Santa Clarita Diet is bringing the wholesome fun of eating other people to the small screen. The Netflix comedy looks to be a joy and it got us thinking: what other cannibals put a smile on our face? Excluding the obvious choice of Hannibal Lecter, we pulled together some quirky cannibal films that you can digest after snacking on Santa Clarita Diet. Dig in and don’t be afraid to get a tad messy.
“It takes all kinds of critters to make Farmer Vincent’s fritters.” Oh, if only the poor saps who ate up Farmer Vincent’s tasty vittles knew what they were chompin’ into. Vincent and his sister Ida run the lovely little Motel Hello, but the guest they take in never seem to check out. That’s because they get ground up into sausages that local folks just can’t get enough of.
Motel Hell is a knowingly goofy but well-made little horror-comedy that plays up its Southern silliness every chance it gets. If the above image doesn’t give you an idea of the wackiness the film has in store, then maybe Farmer Vincent’s dying words will. Oh, I can’t spoil that. It’s the biggest laugh in the movie. You’ll have to find out for yourself. [Drew Dietsch]
All Mary and Paul want to do is open a nice family restaurant. Good intentions only go so far, and in 1980s Los Angeles the food business is a cutthroat industry. When the happy couple is at the end of their rope, Mary accidentally kills a burglar. This is when the two hatch a plan to lure the scum of LA into their home to rob and murder their way towards achieving their dreams. It’s almost inspirational.
Where Eating Raoul goes off the rails is anybody’s guess. The Mary Woronov starring dark comedy from Roger Corman alumni Paul Bartel is meant to be an extreme satire. Here the good guys are antiheroes, but in the end, they wind up becoming ghouls. Mary and Paul are likable people until they taste human flesh and decide to fill their kitchen with people parts. At least they achieved what they believed in. [Andrew Hawkins]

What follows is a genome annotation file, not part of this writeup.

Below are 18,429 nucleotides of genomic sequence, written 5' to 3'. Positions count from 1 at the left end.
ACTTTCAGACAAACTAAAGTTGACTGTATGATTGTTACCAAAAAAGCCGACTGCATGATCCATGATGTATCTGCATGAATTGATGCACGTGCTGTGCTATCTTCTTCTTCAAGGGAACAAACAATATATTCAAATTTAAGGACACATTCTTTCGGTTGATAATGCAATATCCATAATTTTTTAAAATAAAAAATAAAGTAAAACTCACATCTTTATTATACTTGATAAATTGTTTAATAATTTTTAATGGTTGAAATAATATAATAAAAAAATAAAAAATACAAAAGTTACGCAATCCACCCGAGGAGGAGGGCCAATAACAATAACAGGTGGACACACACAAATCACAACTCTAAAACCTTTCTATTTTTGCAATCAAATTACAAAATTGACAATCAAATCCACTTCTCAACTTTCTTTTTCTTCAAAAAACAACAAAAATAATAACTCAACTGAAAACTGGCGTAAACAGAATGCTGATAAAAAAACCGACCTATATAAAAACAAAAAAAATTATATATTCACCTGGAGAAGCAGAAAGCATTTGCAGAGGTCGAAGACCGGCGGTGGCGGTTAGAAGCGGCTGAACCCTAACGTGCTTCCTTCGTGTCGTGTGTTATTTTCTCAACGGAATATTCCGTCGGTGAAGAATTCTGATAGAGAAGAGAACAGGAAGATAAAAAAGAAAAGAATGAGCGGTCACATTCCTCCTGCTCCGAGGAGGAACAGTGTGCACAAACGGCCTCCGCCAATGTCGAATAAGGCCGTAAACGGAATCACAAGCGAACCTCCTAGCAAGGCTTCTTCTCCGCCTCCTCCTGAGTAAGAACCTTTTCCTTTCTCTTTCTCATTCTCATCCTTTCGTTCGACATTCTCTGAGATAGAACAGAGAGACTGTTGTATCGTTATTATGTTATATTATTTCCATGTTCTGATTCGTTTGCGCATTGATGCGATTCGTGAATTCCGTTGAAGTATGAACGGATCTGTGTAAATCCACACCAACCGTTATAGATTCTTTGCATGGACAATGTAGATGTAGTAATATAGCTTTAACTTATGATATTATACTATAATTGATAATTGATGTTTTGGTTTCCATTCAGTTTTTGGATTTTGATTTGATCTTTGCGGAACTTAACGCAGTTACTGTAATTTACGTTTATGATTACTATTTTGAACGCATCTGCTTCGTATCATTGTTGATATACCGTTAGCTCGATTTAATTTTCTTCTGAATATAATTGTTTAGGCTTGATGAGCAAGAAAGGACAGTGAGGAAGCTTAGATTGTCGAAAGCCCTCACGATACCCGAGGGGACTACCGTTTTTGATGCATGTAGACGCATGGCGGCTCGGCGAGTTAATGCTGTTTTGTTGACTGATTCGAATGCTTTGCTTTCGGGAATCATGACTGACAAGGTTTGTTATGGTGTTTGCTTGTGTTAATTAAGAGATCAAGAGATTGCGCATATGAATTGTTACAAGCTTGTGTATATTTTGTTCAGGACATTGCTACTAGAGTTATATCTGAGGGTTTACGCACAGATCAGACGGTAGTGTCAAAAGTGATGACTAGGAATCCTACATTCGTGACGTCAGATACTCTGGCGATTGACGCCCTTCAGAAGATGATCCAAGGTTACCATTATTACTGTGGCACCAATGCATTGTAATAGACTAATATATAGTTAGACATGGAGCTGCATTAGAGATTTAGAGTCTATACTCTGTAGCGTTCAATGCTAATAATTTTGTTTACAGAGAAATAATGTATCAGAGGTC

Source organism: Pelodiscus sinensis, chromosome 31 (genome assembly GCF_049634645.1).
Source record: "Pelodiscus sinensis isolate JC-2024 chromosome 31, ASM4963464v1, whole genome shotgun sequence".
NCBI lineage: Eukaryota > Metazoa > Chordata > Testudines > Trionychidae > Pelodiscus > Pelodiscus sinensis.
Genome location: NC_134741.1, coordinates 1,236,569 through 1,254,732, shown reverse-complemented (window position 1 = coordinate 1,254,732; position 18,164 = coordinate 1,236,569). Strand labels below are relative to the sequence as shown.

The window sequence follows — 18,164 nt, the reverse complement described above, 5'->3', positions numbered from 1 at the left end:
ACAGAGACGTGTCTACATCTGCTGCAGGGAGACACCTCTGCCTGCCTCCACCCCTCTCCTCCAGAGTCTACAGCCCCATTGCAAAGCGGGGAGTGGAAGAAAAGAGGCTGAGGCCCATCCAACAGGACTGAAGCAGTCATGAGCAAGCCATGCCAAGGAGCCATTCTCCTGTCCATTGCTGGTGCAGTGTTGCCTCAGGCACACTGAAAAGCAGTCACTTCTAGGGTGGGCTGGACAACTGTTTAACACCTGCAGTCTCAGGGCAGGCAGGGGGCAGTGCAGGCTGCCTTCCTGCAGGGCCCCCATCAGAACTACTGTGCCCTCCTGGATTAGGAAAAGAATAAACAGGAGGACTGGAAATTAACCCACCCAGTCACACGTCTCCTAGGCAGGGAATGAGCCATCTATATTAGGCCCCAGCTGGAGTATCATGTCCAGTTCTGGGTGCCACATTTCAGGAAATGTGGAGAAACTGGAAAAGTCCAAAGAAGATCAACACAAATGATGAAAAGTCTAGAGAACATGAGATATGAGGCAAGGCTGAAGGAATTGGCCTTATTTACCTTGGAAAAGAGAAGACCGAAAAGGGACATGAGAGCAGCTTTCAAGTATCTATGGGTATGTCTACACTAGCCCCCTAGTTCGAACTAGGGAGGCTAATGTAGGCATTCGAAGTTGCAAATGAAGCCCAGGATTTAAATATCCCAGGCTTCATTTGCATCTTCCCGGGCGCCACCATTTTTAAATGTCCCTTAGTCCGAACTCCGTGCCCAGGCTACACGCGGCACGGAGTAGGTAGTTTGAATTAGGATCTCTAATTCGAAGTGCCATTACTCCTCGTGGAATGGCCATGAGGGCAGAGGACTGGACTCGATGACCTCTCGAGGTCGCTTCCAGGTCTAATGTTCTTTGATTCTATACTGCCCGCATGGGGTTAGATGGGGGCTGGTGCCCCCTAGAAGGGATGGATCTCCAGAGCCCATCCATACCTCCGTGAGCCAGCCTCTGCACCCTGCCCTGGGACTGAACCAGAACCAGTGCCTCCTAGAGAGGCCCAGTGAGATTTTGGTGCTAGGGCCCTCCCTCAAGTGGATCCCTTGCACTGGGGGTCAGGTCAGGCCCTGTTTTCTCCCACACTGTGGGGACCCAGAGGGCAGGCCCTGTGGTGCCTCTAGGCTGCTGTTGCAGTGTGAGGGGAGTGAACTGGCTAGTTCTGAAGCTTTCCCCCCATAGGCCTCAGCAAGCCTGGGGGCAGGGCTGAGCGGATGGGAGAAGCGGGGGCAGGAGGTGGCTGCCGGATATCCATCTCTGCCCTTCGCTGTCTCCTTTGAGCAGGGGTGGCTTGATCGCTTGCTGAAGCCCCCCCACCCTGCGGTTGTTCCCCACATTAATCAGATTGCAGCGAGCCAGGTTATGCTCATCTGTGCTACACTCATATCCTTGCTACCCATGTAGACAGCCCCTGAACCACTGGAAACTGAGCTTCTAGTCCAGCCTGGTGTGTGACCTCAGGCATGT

Unemployed circus clown? Check. Post-apocalyptic France? Oui. An honest love story under threat of cannibalism? Bingo. The 1992 black comedy Delicatessen offers more to viewers than ham-handed butchery and gore — there’s a delicate charm that sets it apart.
Co-directed by Jean-Pierre Jeunet (Amélie, Alien: Resurrection) and Mark Caro (City of Lost Children, also with Jeunet), Delicatessen hides its cannibalistic tendencies in plain sight amid the usual French fare: kids smoking cigarettes, close quarters and a romance between main character/former clown Louison and butcher’s daughter Julie . It’s easy to forget about the whole “people eating people” part until the film’s antagonist, Clapet the butcher, sharpens his knives and starts talking about “the rules.” That’s when all of these colorful characters start getting hungry…and they’re fresh out of duck à l’orange.
Much like fine dining, Delicatessen doesn’t cater to those hungry for a quick bite. It delivers its main course, a solid story with fleshed-out characters, with a side of soylent green. Mmmmm…sacrilicious. [Nick Murray]
Being a kid and moving to a new town is tough. Being a kid, moving to a new town, and finding out that your parents are cannibals is probably a heck of a lot tougher.